Annual opioid conference focuses on prevention, youth
Nov 4, 2019
By Isabel Braverman - staff writer
By: ISABEL BRAVERMAN | DEMOCRAT
Several hundred professionals and leaders from around the region listened to experts provide ideas to continue combating the drug abuse in our communities at the annual Opioid Prevention Conference held at New Hope Community in Loch Sheldrake on Friday.
LOCH SHELDRAKE — Education continues to play a key role in combating the opioid crisis. Since 2015, Sullivan County Public Health Services has hosted an annual Opioid Prevention Conference, and last Friday's theme was youth prevention and education.
Recent events only underscore the importance of such a dialogue. The Democrat reported on October 29 that there were seven overdose deaths in Sullivan County that month, two of them occurring on the same day.
Held at New Hope Community, the conference focused on HOPE: Healthy Outcomes through Prevention and Education. Hundreds of attendees came out to the conference, including community leaders and healthcare professionals from around the region.
“We hope that each person who attends today will be better informed and educated about the complex issues relative to the opioid epidemic that is impacting our communities,” said Public Health Director Nancy McGraw. “Research has shown that addressing the opioid crisis requires a range of approaches to address its multiple causes and consequences.”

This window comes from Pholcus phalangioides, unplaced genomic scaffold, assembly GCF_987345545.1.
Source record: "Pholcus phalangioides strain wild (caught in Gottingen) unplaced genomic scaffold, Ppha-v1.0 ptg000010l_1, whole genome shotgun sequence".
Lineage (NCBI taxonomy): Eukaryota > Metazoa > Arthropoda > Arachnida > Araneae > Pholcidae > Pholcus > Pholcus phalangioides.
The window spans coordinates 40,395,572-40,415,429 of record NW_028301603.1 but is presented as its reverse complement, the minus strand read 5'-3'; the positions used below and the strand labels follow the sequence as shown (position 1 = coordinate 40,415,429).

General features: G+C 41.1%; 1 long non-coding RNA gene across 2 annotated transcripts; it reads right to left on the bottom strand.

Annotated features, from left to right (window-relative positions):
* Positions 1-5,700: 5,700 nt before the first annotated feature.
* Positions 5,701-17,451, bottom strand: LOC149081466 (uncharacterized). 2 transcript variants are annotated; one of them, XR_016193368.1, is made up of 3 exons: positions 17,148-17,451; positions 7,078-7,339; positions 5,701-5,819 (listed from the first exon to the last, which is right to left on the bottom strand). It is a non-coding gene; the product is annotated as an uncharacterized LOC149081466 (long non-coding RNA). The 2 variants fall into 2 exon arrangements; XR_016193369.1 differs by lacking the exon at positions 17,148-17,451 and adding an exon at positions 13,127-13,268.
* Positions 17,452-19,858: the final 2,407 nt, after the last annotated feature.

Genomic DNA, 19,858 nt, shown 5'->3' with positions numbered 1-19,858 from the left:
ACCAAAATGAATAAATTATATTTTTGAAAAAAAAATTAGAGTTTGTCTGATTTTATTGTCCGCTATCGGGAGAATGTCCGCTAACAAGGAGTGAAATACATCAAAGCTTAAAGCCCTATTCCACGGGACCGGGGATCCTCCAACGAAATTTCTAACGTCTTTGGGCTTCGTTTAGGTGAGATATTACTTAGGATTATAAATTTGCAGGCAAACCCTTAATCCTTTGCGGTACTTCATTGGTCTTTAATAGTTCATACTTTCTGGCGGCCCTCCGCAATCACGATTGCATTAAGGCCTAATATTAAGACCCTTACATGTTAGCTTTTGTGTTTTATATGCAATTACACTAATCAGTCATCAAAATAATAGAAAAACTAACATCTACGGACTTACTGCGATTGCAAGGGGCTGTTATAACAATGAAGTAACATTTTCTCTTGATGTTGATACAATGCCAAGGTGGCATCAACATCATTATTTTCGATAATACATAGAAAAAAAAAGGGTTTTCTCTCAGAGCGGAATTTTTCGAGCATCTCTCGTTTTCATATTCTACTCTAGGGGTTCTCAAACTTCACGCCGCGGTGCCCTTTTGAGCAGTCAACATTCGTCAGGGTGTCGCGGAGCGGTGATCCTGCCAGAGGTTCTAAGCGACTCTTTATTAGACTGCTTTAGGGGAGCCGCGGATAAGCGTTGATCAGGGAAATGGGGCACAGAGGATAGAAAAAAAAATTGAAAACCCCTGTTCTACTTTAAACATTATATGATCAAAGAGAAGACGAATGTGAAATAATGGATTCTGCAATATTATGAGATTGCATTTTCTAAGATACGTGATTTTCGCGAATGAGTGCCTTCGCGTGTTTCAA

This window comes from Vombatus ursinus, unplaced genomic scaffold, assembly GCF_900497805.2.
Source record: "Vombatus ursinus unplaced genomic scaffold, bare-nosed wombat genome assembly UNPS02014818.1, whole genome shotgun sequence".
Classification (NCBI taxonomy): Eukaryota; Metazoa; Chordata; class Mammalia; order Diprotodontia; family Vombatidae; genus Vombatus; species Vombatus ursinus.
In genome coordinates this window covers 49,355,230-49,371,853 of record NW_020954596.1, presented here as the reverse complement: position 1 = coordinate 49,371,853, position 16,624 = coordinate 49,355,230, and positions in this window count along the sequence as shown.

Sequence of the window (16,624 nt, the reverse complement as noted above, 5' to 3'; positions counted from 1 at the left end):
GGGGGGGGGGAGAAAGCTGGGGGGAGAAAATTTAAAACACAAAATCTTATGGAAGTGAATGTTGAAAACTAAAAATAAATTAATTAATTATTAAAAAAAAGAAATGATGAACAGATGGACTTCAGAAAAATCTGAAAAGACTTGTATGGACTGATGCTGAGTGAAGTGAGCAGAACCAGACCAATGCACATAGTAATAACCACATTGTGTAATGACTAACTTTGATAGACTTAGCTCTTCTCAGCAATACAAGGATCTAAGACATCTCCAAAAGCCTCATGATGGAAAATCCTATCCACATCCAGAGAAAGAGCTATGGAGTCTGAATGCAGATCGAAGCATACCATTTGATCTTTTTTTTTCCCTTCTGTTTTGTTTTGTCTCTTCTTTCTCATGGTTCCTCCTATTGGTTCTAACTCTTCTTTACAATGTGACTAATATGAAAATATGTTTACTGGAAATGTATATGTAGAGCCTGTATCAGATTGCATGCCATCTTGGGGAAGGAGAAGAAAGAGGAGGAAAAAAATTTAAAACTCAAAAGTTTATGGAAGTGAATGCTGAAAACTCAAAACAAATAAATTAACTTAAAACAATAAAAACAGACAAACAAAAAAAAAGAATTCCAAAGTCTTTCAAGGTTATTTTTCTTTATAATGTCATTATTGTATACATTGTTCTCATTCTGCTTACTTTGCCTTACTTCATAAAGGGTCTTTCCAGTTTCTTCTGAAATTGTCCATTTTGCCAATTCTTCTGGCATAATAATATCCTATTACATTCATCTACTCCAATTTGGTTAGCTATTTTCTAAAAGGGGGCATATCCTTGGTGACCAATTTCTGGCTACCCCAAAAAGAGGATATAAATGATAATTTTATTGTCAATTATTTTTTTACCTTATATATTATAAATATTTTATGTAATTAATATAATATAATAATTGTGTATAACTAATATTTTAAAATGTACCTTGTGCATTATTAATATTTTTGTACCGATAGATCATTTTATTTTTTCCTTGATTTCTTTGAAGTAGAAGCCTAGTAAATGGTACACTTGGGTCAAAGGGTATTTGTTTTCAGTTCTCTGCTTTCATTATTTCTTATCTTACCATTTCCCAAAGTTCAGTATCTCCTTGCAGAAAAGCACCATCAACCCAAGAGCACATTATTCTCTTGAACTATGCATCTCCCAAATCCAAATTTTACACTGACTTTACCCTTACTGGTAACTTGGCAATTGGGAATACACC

There were many keynote speakers throughout the day presenting on topics ranging from opioid addiction in pregnancy, infant health and the impact on early childhood education.
The first speaker, Dr. Kelly Ramsey, gave an informative and enlightening talk on the stigma and misconceptions surrounding opioid use disorder, which is a chronic disease and should be treated chronically (as in long-term treatment, just like other chronic diseases such as diabetes).
Ramsey has worked at Hudson River Healthcare as the Medical Director of Substance Use Disorders since 2011. She advocates for Medication Assisted Treatment (MAT), the use of medications in combination with counseling and behavioral therapies for the treatment of substance use disorders.
She told the audience that people who use drugs should be treated with respect and empathy. While someone might not be ready for counseling, doctors can reduce harm by prescribing methadone and buprenorphine, as well as Narcan.
Ramsey said patients should be on these medications for as long as needed. “It is different for every patient, but recidivism rates and mortality are higher for shorter courses of treatment and for no treatment,” she said.
She also noted that addiction affects everybody, and over the past few years it has increased in all categories: race, age, income bracket, etc.
The conference also included a breakfast and lunch, networking opportunities and vendor fair.
“This year's conference focused primarily on youth and prevention, reducing the stigma of substance use, and the impact that the opioid crisis has had on families, schools, and communities,” McGraw said. “Sullivan County Public Health Services has sponsored an annual conference focusing on health issues in Sullivan County, educating both professionals and the public about best practices in intervening in the opioid crisis.”